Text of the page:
Consider the following everyday life situation: you’ve bought a defective item, and now you are discussing return policies with a customer service agent over the phone…then maybe you are not discussing return policies at all but you want to place an order over the phone. In any event, I dare you to ask yourself if you’ve ever wondered what the agent on the line might actually look like? I am sure that we’ve all done that at one point or the other, and I am also speculating that 9 out of 10 times our intuition would fail us and the agent on the other line doesn’t look anything like the image we crafted of him or her in our minds. Now, why might this be worth noting? The inference that we can draw is that there are certain cues embedded in the human voice which, when all we have is sound, motivate us to craft an idea of the speaker in our heads. Moreover, not only do we imagine physical attributes, we also equip the voice with certain characteristics that the speaker presumably has. Succinctly put, when we only have the sound of a voice available, we are often tempted to fill in the blanks of the speaker’s personality. And this leads us to the well-grounded assumption that the human voice is shaped by the relative relationship of various parameters such as

pitch, tone, timbre, rhythm, inflection, and emphasis among others,

which—during the act of listening—leave us with impressions about the speaker that go beyond content and context as well as the mere level of sound. The only problem is: the human voice is a fleeting thing, which makes it virtually impossible to measure and analyze the interplay between all of those parameters in real-time. Not so with pre-recorded speech, of course, which provides researchers with a potent avenue to capture and visualize the dynamic interplay of parameters that shape the human voice, and the way it is perceived.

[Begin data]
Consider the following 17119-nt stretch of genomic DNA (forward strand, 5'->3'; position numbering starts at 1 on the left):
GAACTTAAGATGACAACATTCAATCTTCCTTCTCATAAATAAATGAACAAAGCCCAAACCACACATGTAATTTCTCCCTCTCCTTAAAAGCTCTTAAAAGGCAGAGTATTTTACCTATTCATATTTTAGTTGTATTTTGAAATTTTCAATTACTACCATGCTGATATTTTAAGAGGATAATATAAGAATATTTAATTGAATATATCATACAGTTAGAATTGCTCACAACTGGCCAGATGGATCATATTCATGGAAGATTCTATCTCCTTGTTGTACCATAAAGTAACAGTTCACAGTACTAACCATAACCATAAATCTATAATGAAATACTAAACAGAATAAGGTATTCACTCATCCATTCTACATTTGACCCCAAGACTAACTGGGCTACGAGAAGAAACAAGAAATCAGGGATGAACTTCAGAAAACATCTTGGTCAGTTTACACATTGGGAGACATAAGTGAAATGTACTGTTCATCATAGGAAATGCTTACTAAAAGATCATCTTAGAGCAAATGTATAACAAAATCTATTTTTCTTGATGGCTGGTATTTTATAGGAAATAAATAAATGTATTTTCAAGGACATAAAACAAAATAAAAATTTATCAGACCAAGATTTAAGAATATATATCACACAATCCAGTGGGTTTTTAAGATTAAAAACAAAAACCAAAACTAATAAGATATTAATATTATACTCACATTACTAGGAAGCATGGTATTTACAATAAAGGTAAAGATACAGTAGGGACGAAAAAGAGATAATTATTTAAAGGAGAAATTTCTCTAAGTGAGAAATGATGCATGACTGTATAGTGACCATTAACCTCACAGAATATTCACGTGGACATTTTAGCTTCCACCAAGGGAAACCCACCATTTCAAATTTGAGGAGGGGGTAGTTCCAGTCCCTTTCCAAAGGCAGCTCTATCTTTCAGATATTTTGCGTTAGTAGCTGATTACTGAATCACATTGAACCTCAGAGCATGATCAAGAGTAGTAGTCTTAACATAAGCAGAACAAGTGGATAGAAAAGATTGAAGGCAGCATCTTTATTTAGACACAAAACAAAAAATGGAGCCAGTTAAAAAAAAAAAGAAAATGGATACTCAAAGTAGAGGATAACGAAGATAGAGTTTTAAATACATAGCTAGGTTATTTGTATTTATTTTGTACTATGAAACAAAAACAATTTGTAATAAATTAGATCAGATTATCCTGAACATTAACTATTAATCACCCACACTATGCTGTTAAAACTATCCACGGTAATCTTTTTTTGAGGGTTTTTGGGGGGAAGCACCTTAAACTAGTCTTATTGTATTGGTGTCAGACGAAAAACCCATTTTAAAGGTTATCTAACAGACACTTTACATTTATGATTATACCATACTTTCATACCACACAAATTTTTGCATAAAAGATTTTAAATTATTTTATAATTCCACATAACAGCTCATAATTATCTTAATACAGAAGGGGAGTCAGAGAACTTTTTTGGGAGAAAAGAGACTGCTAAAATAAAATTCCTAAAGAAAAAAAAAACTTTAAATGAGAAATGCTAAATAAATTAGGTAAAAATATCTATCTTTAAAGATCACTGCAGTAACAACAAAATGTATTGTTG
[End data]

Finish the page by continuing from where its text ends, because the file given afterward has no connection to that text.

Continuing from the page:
To be honest, however, up until a week ago, that topic had never really crossed my mind. But then I had my first couple of SIF meetings, and I am now working on a project designed to find (better), more innovative ways of visualizing prerecorded voices along a set of specific parameters, enabling researchers to export parameter-related data for quantitative as well as qualitative analysis. How fascinating is that?!

I have put “better” in parentheses here for a reason because there are already quite a number of programs available that do just that.


What you see above is a screenshot I have taken with the free software, Praat (click the link to download). Whit this little tool, one can not only record mono and stereo sounds, one can also load pre-recorded sounds in order to visualize a couple of the kinds of parameters that I’ve listed above. The sound I have chosen for this example is a word, and it’s probably one of the most enigmatic utterances in cinematic history: “Rosebud” from the movie Citizen Kane  (1941). The main character, Charles Foster Kane, utters this word with his last breath, and throughout the movie, audiences ponder not only the meaning of but also Kane’s relationship to the word. I don’t want to give away any spoilers because it’s such a great movie, but what I can reveal is that Kane is fond of what “Rosebud” refers to. Now, moving back to the image, what if there was a way to visualize vocal parameters in such a way as to draw relatively accurate inferences about the emotional quality of different types of utterances.

What we can visualize with Praat, first and foremost, is a waveform in the upper half, and the amplitudes here tell us something about the volume and the emphasis of the utterance. Where things become more interesting, however, is when we look at the lower half of the image. Here, we have access to visualization of certain sound-related parameters such as pitch (marked in blue) and intensity (marked in yellow). Applications like Praat are commonly used in the field of speech therapy.

Current research on sound visualization is trying to capture vocal expression on a quantitative as well as qualitative basis. Here is just one interesting paper on the topic in which the authors are “particularly interested in the paralingual (pich, rate, volume, quality, etc.), phonetic (sound content), and prosodic (rhythm, emphasis, and intonation) qualities of voice” (157): “Sonic Shapes: Visualizing Vocal Expression.”

And this is one of the projects that I’m going to work on this semester. Again, up until a week ago, those questions really hadn’t crossed my mind. But this is what it means to be a SIF fellow at Georgia State, I guess. Not only do you get to start working with a group of very smart people, you are also being confronted with new things, new questions, and new ways of seeing. And if all goes well, you eventually start looking for even newer and more exciting things yourself that you’re eager to share with others.

Speaking of sharing, I want to make it a habit of always ending a post with something worth checking out. So, if you haven’t seen Citizen Kane, yet, then by all means, do so!